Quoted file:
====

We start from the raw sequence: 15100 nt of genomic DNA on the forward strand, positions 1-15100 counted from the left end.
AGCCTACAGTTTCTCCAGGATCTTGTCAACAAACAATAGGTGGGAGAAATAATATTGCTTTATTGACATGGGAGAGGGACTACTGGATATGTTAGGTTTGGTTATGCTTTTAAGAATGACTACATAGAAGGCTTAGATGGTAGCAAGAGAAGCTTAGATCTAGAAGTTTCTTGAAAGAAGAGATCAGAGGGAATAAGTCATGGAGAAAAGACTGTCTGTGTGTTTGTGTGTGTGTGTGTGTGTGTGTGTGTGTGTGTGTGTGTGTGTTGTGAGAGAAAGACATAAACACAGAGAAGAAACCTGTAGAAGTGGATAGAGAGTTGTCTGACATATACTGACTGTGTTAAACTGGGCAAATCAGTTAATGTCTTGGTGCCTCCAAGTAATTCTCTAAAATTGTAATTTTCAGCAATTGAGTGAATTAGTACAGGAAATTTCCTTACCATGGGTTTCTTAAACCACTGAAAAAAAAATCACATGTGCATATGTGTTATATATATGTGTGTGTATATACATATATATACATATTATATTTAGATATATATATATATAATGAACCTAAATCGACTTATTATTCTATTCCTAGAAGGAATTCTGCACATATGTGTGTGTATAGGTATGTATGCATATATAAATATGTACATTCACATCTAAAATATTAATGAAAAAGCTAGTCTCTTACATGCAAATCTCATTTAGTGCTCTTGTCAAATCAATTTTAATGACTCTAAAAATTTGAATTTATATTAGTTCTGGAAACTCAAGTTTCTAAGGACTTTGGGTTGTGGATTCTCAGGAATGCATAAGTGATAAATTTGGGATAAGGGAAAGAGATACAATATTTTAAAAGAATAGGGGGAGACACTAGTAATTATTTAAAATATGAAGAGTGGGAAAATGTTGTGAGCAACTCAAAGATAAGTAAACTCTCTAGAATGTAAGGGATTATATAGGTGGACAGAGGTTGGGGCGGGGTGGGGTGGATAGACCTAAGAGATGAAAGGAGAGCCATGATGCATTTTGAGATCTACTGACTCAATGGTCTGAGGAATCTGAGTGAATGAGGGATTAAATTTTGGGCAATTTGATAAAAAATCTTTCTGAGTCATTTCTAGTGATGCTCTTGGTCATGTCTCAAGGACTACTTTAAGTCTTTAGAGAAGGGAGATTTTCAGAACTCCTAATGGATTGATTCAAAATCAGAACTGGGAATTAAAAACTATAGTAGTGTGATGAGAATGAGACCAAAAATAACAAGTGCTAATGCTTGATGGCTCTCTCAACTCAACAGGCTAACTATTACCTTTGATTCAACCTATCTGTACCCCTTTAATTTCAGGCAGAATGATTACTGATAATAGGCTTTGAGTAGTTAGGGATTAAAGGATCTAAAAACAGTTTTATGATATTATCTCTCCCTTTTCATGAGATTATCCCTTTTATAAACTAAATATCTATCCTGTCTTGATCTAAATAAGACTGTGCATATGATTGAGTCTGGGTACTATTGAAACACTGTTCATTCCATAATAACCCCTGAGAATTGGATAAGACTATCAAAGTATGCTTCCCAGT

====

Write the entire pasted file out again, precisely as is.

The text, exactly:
We start from the raw sequence: 15100 nt of genomic DNA on the forward strand, positions 1-15100 counted from the left end.
AGCCTACAGTTTCTCCAGGATCTTGTCAACAAACAATAGGTGGGAGAAATAATATTGCTTTATTGACATGGGAGAGGGACTACTGGATATGTTAGGTTTGGTTATGCTTTTAAGAATGACTACATAGAAGGCTTAGATGGTAGCAAGAGAAGCTTAGATCTAGAAGTTTCTTGAAAGAAGAGATCAGAGGGAATAAGTCATGGAGAAAAGACTGTCTGTGTGTTTGTGTGTGTGTGTGTGTGTGTGTGTGTGTGTGTGTGTGTGTGTTGTGAGAGAAAGACATAAACACAGAGAAGAAACCTGTAGAAGTGGATAGAGAGTTGTCTGACATATACTGACTGTGTTAAACTGGGCAAATCAGTTAATGTCTTGGTGCCTCCAAGTAATTCTCTAAAATTGTAATTTTCAGCAATTGAGTGAATTAGTACAGGAAATTTCCTTACCATGGGTTTCTTAAACCACTGAAAAAAAAATCACATGTGCATATGTGTTATATATATGTGTGTGTATATACATATATATACATATTATATTTAGATATATATATATATAATGAACCTAAATCGACTTATTATTCTATTCCTAGAAGGAATTCTGCACATATGTGTGTGTATAGGTATGTATGCATATATAAATATGTACATTCACATCTAAAATATTAATGAAAAAGCTAGTCTCTTACATGCAAATCTCATTTAGTGCTCTTGTCAAATCAATTTTAATGACTCTAAAAATTTGAATTTATATTAGTTCTGGAAACTCAAGTTTCTAAGGACTTTGGGTTGTGGATTCTCAGGAATGCATAAGTGATAAATTTGGGATAAGGGAAAGAGATACAATATTTTAAAAGAATAGGGGGAGACACTAGTAATTATTTAAAATATGAAGAGTGGGAAAATGTTGTGAGCAACTCAAAGATAAGTAAACTCTCTAGAATGTAAGGGATTATATAGGTGGACAGAGGTTGGGGCGGGGTGGGGTGGATAGACCTAAGAGATGAAAGGAGAGCCATGATGCATTTTGAGATCTACTGACTCAATGGTCTGAGGAATCTGAGTGAATGAGGGATTAAATTTTGGGCAATTTGATAAAAAATCTTTCTGAGTCATTTCTAGTGATGCTCTTGGTCATGTCTCAAGGACTACTTTAAGTCTTTAGAGAAGGGAGATTTTCAGAACTCCTAATGGATTGATTCAAAATCAGAACTGGGAATTAAAAACTATAGTAGTGTGATGAGAATGAGACCAAAAATAACAAGTGCTAATGCTTGATGGCTCTCTCAACTCAACAGGCTAACTATTACCTTTGATTCAACCTATCTGTACCCCTTTAATTTCAGGCAGAATGATTACTGATAATAGGCTTTGAGTAGTTAGGGATTAAAGGATCTAAAAACAGTTTTATGATATTATCTCTCCCTTTTCATGAGATTATCCCTTTTATAAACTAAATATCTATCCTGTCTTGATCTAAATAAGACTGTGCATATGATTGAGTCTGGGTACTATTGAAACACTGTTCATTCCATAATAACCCCTGAGAATTGGATAAGACTATCAAAGTATGCTTCCCAGT